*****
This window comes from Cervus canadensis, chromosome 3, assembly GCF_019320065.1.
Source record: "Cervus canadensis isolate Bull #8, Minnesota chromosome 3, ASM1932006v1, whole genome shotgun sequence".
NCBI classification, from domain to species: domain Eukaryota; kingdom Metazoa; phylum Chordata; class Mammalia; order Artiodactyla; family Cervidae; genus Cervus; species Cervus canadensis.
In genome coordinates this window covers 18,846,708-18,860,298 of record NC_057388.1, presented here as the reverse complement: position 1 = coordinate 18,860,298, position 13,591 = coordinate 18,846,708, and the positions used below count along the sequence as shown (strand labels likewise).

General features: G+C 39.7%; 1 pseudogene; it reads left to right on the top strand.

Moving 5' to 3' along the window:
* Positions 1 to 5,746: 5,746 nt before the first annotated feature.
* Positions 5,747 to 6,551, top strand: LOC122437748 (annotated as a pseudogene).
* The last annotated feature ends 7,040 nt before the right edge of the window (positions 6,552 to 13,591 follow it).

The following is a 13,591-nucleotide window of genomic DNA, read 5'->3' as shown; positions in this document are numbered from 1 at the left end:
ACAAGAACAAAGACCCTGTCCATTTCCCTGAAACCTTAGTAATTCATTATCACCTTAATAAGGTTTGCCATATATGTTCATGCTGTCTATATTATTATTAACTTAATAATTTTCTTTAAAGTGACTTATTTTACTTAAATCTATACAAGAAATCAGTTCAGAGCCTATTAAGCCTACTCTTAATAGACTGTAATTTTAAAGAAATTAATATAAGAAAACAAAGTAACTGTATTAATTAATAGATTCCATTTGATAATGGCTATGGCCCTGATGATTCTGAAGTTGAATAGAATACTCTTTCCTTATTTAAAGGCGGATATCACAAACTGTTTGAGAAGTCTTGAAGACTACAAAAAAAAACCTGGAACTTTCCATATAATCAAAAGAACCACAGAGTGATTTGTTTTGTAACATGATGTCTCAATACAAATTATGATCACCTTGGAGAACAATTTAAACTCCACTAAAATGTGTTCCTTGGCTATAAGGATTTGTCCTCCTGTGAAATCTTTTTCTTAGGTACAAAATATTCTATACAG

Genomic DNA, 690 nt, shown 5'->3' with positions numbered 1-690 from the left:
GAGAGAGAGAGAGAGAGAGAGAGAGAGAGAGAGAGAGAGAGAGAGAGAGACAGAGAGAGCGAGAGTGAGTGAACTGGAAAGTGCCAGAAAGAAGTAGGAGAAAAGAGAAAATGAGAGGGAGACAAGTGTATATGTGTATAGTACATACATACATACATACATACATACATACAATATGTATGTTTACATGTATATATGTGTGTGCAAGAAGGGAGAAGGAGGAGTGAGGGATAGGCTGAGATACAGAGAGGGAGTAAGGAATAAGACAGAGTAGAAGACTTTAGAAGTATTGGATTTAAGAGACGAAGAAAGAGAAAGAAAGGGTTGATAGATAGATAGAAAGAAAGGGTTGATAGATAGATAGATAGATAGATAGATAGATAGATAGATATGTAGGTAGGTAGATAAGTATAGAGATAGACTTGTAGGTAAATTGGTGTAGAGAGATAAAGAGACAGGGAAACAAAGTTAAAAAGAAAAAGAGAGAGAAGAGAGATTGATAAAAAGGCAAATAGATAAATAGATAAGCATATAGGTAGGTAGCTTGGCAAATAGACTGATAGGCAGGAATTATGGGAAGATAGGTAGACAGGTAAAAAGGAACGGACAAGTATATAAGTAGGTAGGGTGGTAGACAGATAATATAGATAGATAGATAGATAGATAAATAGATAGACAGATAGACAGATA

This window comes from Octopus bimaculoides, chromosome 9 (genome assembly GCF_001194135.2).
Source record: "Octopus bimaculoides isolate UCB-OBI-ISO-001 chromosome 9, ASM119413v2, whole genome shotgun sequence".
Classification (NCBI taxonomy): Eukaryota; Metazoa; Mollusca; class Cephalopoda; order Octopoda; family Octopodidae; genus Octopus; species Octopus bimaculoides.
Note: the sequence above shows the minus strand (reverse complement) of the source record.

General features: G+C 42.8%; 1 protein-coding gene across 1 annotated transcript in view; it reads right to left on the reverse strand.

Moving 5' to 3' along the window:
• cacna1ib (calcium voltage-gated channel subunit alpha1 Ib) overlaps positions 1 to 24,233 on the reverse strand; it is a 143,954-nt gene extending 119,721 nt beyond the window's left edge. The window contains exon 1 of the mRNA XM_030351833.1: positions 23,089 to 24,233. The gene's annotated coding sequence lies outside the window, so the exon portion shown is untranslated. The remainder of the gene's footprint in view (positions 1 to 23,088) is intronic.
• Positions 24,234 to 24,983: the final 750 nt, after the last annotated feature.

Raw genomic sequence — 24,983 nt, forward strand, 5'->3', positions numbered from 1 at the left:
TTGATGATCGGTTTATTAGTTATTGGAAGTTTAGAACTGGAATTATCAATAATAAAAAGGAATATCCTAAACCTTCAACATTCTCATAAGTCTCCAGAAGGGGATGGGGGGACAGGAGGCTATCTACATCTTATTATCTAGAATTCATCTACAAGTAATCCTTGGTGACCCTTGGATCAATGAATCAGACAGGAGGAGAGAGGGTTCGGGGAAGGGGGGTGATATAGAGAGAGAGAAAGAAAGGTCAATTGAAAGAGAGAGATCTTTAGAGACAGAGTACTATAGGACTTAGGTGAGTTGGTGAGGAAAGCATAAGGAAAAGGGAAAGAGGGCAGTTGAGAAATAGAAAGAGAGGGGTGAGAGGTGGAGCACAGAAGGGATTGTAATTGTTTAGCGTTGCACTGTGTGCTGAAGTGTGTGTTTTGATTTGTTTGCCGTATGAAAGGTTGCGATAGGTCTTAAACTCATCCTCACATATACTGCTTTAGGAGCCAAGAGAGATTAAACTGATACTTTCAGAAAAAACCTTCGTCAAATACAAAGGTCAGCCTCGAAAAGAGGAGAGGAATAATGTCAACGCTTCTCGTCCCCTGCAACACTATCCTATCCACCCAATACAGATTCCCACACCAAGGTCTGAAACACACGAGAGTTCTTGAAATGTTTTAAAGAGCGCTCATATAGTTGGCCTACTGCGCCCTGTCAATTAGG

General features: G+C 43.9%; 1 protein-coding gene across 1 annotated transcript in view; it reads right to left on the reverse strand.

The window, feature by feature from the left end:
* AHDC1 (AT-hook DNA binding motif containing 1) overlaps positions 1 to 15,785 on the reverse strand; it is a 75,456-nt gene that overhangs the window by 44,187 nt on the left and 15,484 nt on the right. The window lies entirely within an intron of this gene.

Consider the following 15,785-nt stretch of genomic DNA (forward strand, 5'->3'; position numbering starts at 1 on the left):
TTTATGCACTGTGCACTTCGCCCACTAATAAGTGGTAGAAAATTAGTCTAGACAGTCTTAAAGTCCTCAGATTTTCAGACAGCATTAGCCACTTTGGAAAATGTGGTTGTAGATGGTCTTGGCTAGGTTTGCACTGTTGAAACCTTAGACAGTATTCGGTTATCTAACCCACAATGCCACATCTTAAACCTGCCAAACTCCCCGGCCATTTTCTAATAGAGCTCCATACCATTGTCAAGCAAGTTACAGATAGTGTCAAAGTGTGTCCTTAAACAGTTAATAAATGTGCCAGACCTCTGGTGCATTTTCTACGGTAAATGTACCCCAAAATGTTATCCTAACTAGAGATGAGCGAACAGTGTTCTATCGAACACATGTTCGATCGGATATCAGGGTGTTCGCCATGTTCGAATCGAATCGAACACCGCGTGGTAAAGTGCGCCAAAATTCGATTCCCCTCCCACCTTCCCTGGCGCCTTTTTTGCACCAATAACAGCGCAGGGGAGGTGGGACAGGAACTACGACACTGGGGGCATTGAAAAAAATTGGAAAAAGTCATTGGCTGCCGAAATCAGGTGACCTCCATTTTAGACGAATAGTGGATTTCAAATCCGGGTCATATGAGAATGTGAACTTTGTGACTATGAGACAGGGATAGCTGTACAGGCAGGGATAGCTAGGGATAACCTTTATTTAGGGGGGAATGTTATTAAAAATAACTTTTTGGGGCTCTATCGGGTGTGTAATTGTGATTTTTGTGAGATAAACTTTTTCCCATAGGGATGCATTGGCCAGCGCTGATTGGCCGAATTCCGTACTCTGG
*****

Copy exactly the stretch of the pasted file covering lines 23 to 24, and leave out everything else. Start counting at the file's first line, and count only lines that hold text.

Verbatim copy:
TTGATGATCGGTTTATTAGTTATTGGAAGTTTAGAACTGGAATTATCAATAATAAAAAGGAATATCCTAAACCTTCAACATTCTCATAAGTCTCCAGAAGGGGATGGGGGGACAGGAGGCTATCTACATCTTATTATCTAGAATTCATCTACAAGTAATCCTTGGTGACCCTTGGATCAATGAATCAGACAGGAGGAGAGAGGGTTCGGGGAAGGGGGGTGATATAGAGAGAGAGAAAGAAAGGTCAATTGAAAGAGAGAGATCTTTAGAGACAGAGTACTATAGGACTTAGGTGAGTTGGTGAGGAAAGCATAAGGAAAAGGGAAAGAGGGCAGTTGAGAAATAGAAAGAGAGGGGTGAGAGGTGGAGCACAGAAGGGATTGTAATTGTTTAGCGTTGCACTGTGTGCTGAAGTGTGTGTTTTGATTTGTTTGCCGTATGAAAGGTTGCGATAGGTCTTAAACTCATCCTCACATATACTGCTTTAGGAGCCAAGAGAGATTAAACTGATACTTTCAGAAAAAACCTTCGTCAAATACAAAGGTCAGCCTCGAAAAGAGGAGAGGAATAATGTCAACGCTTCTCGTCCCCTGCAACACTATCCTATCCACCCAATACAGATTCCCACACCAAGGTCTGAAACACACGAGAGTTCTTGAAATGTTTTAAAGAGCGCTCATATAGTTGGCCTACTGCGCCCTGTCAATTAGG

General features: G+C 43.9%; 1 protein-coding gene across 1 annotated transcript in view; it reads right to left on the reverse strand.